I need to open a file named -. (I am playing this hacker game)
And when I try to use command cat -- - , after I type that, any command I type does not work, for that fact, everything I type just repeats itself after I hit enter.

I assume I entered into some type of loop or extended command mode or something.

What do I type, or press to get out of this "loop" ?

commands keep repeating

Just to be clear, I typed "hhel" once, and it showed up twice, I typed "test" once, and as you can see in the photo, it showed up twice in the terminal.

  • 1
    nit: a terminal doesn't anything, it's just an input/output device. The shell is what attaches to a terminal, run commands and prints outputs to that terminal
    – phuclv
    Commented Dec 8, 2022 at 5:28
  • @phuclv, here, apart from the first prompt and the command entered, it's cat that reads from and writes to the terminal, not the shell
    – ilkkachu
    Commented Dec 8, 2022 at 21:22
  • 1
    @ilkkachu but Terminal won't execute any command is absolutely wrong. The terminal can't run commands. Only the shell parses and runs commands
    – phuclv
    Commented Dec 9, 2022 at 4:33
  • @phuclv, I didn't say anything about the terminal.
    – ilkkachu
    Commented Dec 9, 2022 at 9:10
  • 1
    cat is incapable of opening a file named by an argument -, because it is hard-coded to treat an argument of - as a synonym for standard input. Using -- doesn't do anything, because - isn't treated as an option in the first place. cat -- - is exactly the same as cat -.
    – chepner
    Commented Dec 9, 2022 at 19:58

2 Answers 2


Running cat -- - is effectively the same as running just cat. The - is understood to mean standard input, but cat's default behaviour without any arguments is to read standard input anyway. As for the duplicating text, that's the terminal echoing your input as you type it (the first time) and cat reading input and printing it to output (which is also to the terminal, hence showing the text a second time).

To exit this, press CtrlD on a new line. You can also use CtrlC to send SIGINT to cat, causing it to die.

To view the contents of a file called - in the current directory using cat, use

cat ./-

What do I type, or press to get out of this "loop" ?

muru's answer already mentions that you can press Ctrl-D or Ctrl-C to get out of this situation, but it's worth remembering that these key combinations can get you out of almost all unwanted situations at a terminal, not just this one, as well as why they do what they do.

  • Ctrl-D sends EOF (end of file) to the current program. If the program is designed to read from your terminal "until EOF" and then exit (a lot of programs are), then Ctrl-D will get you out of it. cat is one such program.
  • Ctrl-C sends an Interrupt signal to the current program. This will exit the program, unless the program is specifically designed to do something else on interrupt (or it depends on some third party program/library that does). So this is generally more powerful than Ctrl-D. There are very few terminal programs, other than those that use TUIs (text-based user interfaces), that won't immediately exit when you press Ctrl-C.
  • There's also Ctrl-Z, which backgrounds the current program. This doesn't exit the program, but it does (generally) give you your terminal back. Just like Ctrl-C, programs can override this, but usually don't unless they're using a TUI. After using Ctrl-Z, you can get back into the program where it left off by entering fg. Or you can use ps -a to find the PID of your errant process, and then kill -9 <PID>, to get rid of it completely.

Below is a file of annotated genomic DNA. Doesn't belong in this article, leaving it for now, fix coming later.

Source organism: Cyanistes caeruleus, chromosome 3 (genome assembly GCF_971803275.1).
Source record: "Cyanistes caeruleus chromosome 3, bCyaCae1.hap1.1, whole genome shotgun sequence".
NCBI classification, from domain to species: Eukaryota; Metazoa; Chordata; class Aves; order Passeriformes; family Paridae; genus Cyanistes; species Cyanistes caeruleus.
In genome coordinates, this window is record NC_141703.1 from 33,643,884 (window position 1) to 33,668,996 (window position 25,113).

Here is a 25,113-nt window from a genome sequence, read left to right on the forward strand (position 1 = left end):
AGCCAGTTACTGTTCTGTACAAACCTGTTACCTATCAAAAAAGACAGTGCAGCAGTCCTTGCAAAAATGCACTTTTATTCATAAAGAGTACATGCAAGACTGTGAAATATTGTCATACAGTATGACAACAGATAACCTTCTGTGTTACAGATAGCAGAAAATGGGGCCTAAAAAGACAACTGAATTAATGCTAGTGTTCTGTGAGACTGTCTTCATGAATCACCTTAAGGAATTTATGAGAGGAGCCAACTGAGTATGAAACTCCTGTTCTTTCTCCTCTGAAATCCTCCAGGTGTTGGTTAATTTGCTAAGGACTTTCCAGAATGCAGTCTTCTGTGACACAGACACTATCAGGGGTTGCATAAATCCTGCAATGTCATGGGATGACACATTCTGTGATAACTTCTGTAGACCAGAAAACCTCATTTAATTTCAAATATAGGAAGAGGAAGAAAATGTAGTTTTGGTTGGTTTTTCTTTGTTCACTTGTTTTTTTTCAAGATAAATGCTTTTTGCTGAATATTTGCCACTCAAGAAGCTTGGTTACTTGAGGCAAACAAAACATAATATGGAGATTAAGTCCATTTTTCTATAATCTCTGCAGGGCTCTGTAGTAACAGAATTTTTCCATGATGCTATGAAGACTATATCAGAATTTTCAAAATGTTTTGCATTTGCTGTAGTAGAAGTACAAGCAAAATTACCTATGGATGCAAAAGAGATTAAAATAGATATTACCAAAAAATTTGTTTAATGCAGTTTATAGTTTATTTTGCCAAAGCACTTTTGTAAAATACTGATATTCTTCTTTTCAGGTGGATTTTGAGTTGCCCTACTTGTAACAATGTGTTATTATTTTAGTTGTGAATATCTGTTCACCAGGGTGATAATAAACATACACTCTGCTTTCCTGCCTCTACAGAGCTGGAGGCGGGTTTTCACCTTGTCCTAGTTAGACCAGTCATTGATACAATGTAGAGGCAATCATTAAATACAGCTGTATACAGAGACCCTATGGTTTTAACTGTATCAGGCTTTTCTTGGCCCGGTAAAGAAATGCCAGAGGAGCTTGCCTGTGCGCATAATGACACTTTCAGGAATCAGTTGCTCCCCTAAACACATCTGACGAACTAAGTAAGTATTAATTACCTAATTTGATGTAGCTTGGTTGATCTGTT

• Finally, if none of those work, but you're using a GUI, you can open a second terminal and use ps and kill there, as above.

As a bonus, sometimes you'll end up with a terminal that's "partly" working but not displaying correctly, or seems to be stuck doing nothing at all when you're sure you got rid of that errant program. In this situation, you can try entering reset (blindly - and don't forget to hit enter at the end) to get your terminal back (it doesn't lose any data, but it does do things like making sure your input gets displayed if some program has turned that off and not turned it back on again).

  • 4
    no need to look for the PID of a backgrounded process, just kill %1
    – ilkkachu
    Commented Dec 9, 2022 at 9:29
  • 3
    Also worth knowing about Ctrl+\, that'll send SIGQUIT. It's still blockable, but less likely to be blocked than SIGINT.
    – James_pic
    Commented Dec 9, 2022 at 9:57
  • 1
    Ctrl-D is interpreted by the terminal itself to "close" standard input. Nothing is actually sent to the foreground process; it is simply notified when it tries to read past the end of its standard input.
    – chepner
    Commented Dec 9, 2022 at 20:00
  • 1
    @chepner, technically, ^D just tells the terminal to send to the reading process whatever it currently has in the input / line editing buffer, instead of waiting for a newline. If you've entered a partial line, ^D will pass it to the reader, and if you've entered nothing, it'll result in a zero-byte read for the reader, many of which will then interpret it as an EOF and exit. But the reader doesn't have to do that, it can ignore it and/or do something else, and then continue reading from the terminal. Try e.g. setting IGNOREEOF=5 in Bash, and then hit ^D a couple of times.
    – ilkkachu
    Commented Dec 10, 2022 at 13:14
  • Hm, I wonder where I got my idea of how ^D behaves? I know I was thinking of stty eof ^D as a terminal-level setting, but the man page for stty doesn't provide any information about what, exactly, "eof" means.
    – chepner
    Commented Dec 10, 2022 at 15:43

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